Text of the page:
Esmeralda Gomez

Interview with Esmeralda Gomez
*(Name has been changed to protect identity.)
September 24, 2005
Interviewer Dora Ponce

 

Dora: Good evening! Thank you for participating in this project of cultural diversity and immigration. We would like to know a little about yourself Esmeralda. What is your name?
Esmeralda: My name is Esmeralda Mi nombre es Esmeralda Gomez
Dora: What is your date of birth?
Esmeralda: I born Nov. 28, 1966
Dora: What is the place of your birth?
Esmeralda: In Juan Aldama, Zacatecas. Mexico.
Dora: What is your race or ethnicity?
Esmeralda: I am Mexican
Dora: How many brothers and sisters do you have and what are their ages?
Esmeralda: I have nine brothers and sisters, like ten total.
Dora: What are their age? Are they older or younger than you?
Esmeralda: I have older and younger siblings
Dora: Are your parents still alive?
Esmeralda: Yes, they are still alive.
Dora: What are their ages?
Esmeralda: My father is 82 years old and my mother is 78 years old.
Dora: Who among your family continues to live in your homeland?
Esmeralda: Well…all my family lives there. I have a brother who is legal resident, and he is the one who comes here, but all my family lives there.
Dora: What are the occupations of your family?
Esmeralda: Most of the family studied.
Dora: Most of them have a career?
Esmeralda: Yes.
Dora: What kind of careers do they have there?
Esmeralda: My oldest sister is the principal of an elementary school. The sister that follows studied mathematics and she works at a technical school. The brother that follows is a teacher at an elementary school. Then, my brother who comes did not finish his studies. Two younger brothers; one recently got his bachelor’s degree and the other one is almost graduating. And I also have a younger sister who began studying in college.
Dora: Let’s say that all in your family are professionals.
Esmeralda: Yes.
Dora: While living in your homeland, what was your occupation?
Esmeralda: I always studied, and I always went to school.
Dora: What did you study?
Esmeralda: I went to Elementary and High School, and I went for one year to a technical school in Mexico.
Dora: While living in your homeland, did you work in what you studied?
Esmeralda: No.
Dora: What were the living conditions like in your homeland?
Esmeralda: A lot of poverty. There is a lot of poverty in Mexico and there are not many jobs.
Dora: What was the socioeconomic status to which your family belong to?
Esmeralda: No, my family was completely poor. My family has always studied through poverty.
Dora: Meaning that a lot of sacrifices have been made to get ahead?
Esmeralda: Yes.
Dora: What is your religion?
Esmeralda: Catholicism is the religion in which my parents raised me. All my family is Catholic.
Dora: While living in your homeland, were you ever subjected to harassment physical and/or mental abuse, imprisonment, or torture by the authorities?
Esmeralda: No.
Dora: So, you didn’t have any stressful experience?
Esmeralda: No.
Dora: Let’s talk a little about your immigration trip? What was the first thing that you learned in the United States?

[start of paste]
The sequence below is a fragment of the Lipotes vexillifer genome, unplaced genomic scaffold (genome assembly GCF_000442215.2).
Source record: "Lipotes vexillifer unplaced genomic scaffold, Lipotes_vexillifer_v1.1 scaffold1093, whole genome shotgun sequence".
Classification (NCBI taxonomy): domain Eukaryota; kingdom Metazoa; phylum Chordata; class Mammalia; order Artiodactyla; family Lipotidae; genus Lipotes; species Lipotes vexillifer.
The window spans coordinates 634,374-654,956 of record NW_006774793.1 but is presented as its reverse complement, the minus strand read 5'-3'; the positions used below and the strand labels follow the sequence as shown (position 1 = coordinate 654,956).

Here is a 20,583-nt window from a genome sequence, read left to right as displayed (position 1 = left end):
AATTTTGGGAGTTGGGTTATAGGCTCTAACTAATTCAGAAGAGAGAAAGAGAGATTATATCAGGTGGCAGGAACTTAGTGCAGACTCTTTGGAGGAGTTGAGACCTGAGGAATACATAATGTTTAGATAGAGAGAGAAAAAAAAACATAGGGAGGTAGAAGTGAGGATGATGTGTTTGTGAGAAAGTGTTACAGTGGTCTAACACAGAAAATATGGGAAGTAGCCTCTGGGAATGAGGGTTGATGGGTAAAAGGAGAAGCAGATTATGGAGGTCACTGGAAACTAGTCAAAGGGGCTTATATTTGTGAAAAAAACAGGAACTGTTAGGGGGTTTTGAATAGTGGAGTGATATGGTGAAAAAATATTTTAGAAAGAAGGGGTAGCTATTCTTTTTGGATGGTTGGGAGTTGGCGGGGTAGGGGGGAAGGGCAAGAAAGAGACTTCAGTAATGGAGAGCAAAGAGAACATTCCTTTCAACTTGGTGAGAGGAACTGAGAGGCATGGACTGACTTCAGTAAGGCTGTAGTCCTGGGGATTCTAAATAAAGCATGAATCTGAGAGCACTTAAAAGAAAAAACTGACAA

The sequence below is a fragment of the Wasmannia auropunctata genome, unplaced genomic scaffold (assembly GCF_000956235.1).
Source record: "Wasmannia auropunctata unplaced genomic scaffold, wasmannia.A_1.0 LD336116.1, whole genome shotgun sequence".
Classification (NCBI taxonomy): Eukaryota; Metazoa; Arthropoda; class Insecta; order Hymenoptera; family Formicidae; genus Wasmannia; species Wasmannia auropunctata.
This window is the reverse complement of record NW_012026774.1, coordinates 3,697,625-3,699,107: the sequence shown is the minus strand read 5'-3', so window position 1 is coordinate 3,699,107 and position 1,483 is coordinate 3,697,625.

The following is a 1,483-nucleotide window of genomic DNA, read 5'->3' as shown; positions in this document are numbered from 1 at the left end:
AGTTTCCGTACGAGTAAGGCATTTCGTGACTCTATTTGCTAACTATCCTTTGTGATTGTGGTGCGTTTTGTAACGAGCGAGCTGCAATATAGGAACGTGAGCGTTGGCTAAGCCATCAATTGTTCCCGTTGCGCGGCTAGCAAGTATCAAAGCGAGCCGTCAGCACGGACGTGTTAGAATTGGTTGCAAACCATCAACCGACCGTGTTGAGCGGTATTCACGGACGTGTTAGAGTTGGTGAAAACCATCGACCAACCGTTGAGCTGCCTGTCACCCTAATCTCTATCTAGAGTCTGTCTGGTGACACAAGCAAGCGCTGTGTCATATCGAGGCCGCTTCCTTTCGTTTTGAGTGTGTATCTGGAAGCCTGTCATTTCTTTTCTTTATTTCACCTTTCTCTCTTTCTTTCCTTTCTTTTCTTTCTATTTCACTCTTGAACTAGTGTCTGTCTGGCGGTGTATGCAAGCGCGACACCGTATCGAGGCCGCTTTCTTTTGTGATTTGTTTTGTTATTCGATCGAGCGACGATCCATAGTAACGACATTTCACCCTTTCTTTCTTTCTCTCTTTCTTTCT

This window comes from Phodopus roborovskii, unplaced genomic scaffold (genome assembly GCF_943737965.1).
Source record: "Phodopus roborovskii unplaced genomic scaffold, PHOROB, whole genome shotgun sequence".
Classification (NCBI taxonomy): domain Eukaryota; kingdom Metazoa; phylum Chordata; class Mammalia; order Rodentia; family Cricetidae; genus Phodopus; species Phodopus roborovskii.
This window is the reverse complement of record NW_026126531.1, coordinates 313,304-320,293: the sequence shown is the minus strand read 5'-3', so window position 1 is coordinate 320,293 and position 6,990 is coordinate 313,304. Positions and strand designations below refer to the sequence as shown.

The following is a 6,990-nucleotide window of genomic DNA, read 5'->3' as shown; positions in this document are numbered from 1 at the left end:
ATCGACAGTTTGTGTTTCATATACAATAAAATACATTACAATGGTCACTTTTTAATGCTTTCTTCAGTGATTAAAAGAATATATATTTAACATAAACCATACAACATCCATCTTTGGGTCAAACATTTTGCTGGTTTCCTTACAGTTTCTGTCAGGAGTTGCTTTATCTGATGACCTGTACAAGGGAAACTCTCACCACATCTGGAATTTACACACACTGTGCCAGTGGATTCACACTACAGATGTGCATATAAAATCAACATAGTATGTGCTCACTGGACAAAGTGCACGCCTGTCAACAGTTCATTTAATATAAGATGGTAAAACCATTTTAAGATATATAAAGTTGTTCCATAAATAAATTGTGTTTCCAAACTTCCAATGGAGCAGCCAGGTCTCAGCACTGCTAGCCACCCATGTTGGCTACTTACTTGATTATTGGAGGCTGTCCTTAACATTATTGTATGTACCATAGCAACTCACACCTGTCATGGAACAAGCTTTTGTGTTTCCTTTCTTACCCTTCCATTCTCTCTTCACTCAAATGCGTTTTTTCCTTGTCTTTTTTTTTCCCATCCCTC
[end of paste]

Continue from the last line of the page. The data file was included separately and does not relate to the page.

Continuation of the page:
Esmeralda: The first thing I learned in the United States was how to work.
Dora: What led you to move to Southwest Kansas?
Esmeralda: We realized that there were more job opportunities.
Dora: So, you saw that there were more job opportunities. Would you please describe your immigration trip?
Esmeralda: Well…that is indeed very sad. It is very sad to cross as an illegal.
Dora: Did you struggle? Where did you cross…by the Rio Grande…? Through the desert?
Esmeralda: My first trip was through a desert.
Dora: How long did it take you?
Esmeralda: It took us three days.
Dora: Did you have enough food or water? How did you survive that time?
Esmeralda: No well…we were thirsty and hungry for three days, and then we made it.
Dora: Were you walking?
Esmeralda: Yes…we were walking through the desert.
Dora: From where did you cross?
Esmeralda: I think it was through a desert of Piedras Negras, Coahuila, Mexico.
Dora: How did you find employment in the United States?
Esmeralda: Well…other people I knew helped me settle to work the first time I came in Forth word Texas, and the people I knew were the ones who guided me to a job.
Dora: How did you find housing in America?
Esmeralda: Well, it was a little hard, but I think that any other housing here is much better than in Mexico.
Dora: What was the most difficult aspect of American society for you and how did adjust to it?
Esmeralda: The most difficult aspect we have gone through is having the fear that we might be caught because it is not our country.
Dora: What has been your experience with immigration and naturalization authorities?
Esmeralda: Well no,…
Dora: It has not been difficult?
Esmeralda: No.
Dora: What has been your experience with teachers and school officials in America?
Esmeralda: I think that everything has been fine in that way. We like all the laws in here; the teacher’s attention, I believe everything is fine….
Dora: You have not had any problems with the teachers?
Esmeralda: No.
Dora: What has been your experience with police and other law enforcement agencies in America?
Esmeralda: Well I think the police does everything right.
Dora: Have you ever had a problem with the police?
Esmeralda: No, I think everything has been OK.
Dora: To what do you consider not having any problem with the police?
Esmeralda: Well, that any police has ever arrested me.
Dora: So, you have not committed any felonies? Is that what you mean?
Esmeralda: Yes.
Dora: Have you ever felt discriminated in some places by Americans? Have you ever experience occurrences of racism on the part of Americans toward you?
Esmeralda: No.
Dora: During the time that you have been in America, have you returned to your native land?
Esmeralda: Yes.
Dora: How often?
Esmeralda: I do not remember exactly.
Dora: How many times have you gone back to Mexico?